In my previous reflections on the recently concluded election cycle, I pondered why these cracks and schisms appeared. Today, I dig deeper to try to understand some of the root causes.
Racism, divisions, and divergence are an inherent part of every country and every society. However, during the past few years these issues have become more overt in our democracy. A lot of these were below the surface and not part of our national narrative. But in the past few years, these (and so many more) have bubbled to the surface rearing their monstrous heads. The behavioral manifestations of these entrenched rifts are on display every day: acting out at kitchen tables, at political rallies, in the rise of vitriolic language, in the disintegration of relationships and the lowering of the national discourse. What are some of the reasons for this deep divide?
Complicated problems have multifarious variables and reasons. Overarchingly and explicitly, there are economic, single interest, and healthcare-focused issues; but in consideration of time and space, a few underlying and implicit issues are presented:
The rise of social media and the absorption of news from various social media platforms. Social media acts as an echo chamber that feeds us the news we want to imbibe and exploits a psychological phenomenon known as confirmation bias, which is a tendency to search for information which validates our viewpoints and ignores contradictory evidence. In line with that thought, we are very distinctly divided into watching certain networks and reaffirming our opinions ad nauseam. There is also paucity of reading and getting news from reliable and validated newspapers. We get our news in sound bites instead of reading and researching an issue (No, most Google searches and Facebook posts do not count as research).
Fostering of anti-science, anti-critical thinking, anti-climate change paradigm, introduced and reinforced by political figures who wield immense power and followership. This behavior has been modelled by politicians and has seeped into the psyche of our nation. This is of pivotal importance. This culture of pseudoscience and denial of well-established and validated facts has become the norm. The embrace of QAnon is a good illustration of this point. An article in Forbes (September 2, 2020) highlighted that some 56% of Republicans believe that QAnon is mostly or partly true. This culture can be explained by gaslighting, a manipulative technique where lying is used to bolster egos and acquire control over the masses.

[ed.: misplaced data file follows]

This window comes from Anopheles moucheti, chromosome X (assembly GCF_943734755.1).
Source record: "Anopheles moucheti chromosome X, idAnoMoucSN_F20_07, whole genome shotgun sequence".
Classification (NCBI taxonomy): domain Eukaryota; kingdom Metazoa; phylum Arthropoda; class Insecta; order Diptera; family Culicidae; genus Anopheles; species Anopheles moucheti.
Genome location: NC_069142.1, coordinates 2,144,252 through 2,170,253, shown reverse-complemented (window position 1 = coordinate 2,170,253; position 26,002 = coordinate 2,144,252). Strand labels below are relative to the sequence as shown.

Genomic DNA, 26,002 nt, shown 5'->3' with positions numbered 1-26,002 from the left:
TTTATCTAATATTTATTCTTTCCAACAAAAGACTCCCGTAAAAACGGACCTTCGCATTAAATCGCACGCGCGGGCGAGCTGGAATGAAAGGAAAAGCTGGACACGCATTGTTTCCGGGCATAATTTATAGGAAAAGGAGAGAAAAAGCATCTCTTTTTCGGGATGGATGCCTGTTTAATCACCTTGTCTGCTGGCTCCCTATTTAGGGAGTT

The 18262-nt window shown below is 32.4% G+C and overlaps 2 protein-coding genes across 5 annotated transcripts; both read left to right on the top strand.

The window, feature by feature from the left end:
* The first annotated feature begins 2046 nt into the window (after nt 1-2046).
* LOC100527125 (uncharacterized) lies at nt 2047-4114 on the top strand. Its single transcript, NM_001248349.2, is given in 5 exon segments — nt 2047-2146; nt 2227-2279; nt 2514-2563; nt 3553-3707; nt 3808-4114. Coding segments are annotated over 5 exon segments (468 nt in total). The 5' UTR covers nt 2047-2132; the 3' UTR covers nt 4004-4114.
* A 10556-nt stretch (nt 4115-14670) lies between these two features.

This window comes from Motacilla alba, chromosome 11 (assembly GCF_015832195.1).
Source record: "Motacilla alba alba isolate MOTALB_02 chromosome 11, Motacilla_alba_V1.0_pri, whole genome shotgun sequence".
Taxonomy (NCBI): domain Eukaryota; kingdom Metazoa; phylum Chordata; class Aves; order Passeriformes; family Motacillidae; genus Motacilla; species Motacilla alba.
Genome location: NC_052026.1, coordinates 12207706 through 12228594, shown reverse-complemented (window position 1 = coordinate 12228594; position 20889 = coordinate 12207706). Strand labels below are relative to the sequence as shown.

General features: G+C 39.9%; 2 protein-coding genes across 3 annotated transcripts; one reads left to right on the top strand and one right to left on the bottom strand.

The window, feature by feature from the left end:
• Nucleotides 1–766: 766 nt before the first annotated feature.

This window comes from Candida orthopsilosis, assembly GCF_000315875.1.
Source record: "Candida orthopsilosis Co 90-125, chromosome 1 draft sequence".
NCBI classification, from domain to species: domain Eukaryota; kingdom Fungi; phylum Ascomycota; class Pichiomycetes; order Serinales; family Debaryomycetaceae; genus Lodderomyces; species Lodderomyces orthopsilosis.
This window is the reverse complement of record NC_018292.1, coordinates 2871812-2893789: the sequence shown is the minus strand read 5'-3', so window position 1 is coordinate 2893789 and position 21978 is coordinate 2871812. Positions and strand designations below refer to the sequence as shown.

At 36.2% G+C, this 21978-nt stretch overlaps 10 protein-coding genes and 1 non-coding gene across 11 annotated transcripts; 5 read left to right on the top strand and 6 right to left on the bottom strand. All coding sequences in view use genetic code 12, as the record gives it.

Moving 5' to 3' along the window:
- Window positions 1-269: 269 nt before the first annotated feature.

We often hear that America is the promised land. The land of the free, with opportunities for all and an embrace of diversity. But for the past few years, manipulative tactics and fearmongering have been used extensively — in stark opposition to the ideals of this country. Fear of the “other” has been invoked and we are invited to attribute our failures and our angst onto the “other”. Masses are encouraged implicitly and sometimes even explicitly to scapegoat. The other can be classified according to many attributes: the person with the accent, with a different skin tone, a different socioeconomic class, a different religion or even someone with a neurodiversity. Racism and otherism are prevalent in all societies, but societal mores previously dictated that we keep those behaviors in check.
The current climate has made acceptable — even encouraged — behaviors that our society would have shunned. Modelling and observational learning is a very important part of behavior psychology and its significance is demonstrated in the behavior of the masses. The simple premise is if our leaders and influencers can be blatantly racist and mean and derogatory, then it is permissible for us to act in a similar manner.
Another reason which can explain such deep-rooted problems could be an adherence to group identity. Social psychology teaches us that human beings crave social connectedness and group allegiance. When an individual finds that within a group, they conform to the norms and values of the group and refrain from criticizing behaviors related to the group. This fosters groupthink and permissive followership.
Many issues arise on the other side as well. They are considered too liberal, anti-birth, promoters of high taxes, and elitists. Or antithetical to family values, promoters of socialistic ideas, focused on LGBTQ rights, fiscally weak, and proponents of open borders. They are considered the party who talk not about kitchen table issues but focus on perfectionism and outlier issues. The subliminal and explicit messaging about them is that they will take away the guns, repeal the second amendment, and make our country into a Godless nation with open borders and high taxes.
So how can the twain meet? How do we start with the healing and dialogue? Share your comments on Facebook and I will discuss further in my next blog.
Durriya Shamsi is a member of CAIR-Philadelphia’s Advisory Board.
Disclaimer: Views and opinions expressed in this blog belong solely to the author and do not represent the positions of institutions, organizations, or individuals that the author may be associated with in a professional or personal capacity, unless explicitly stated.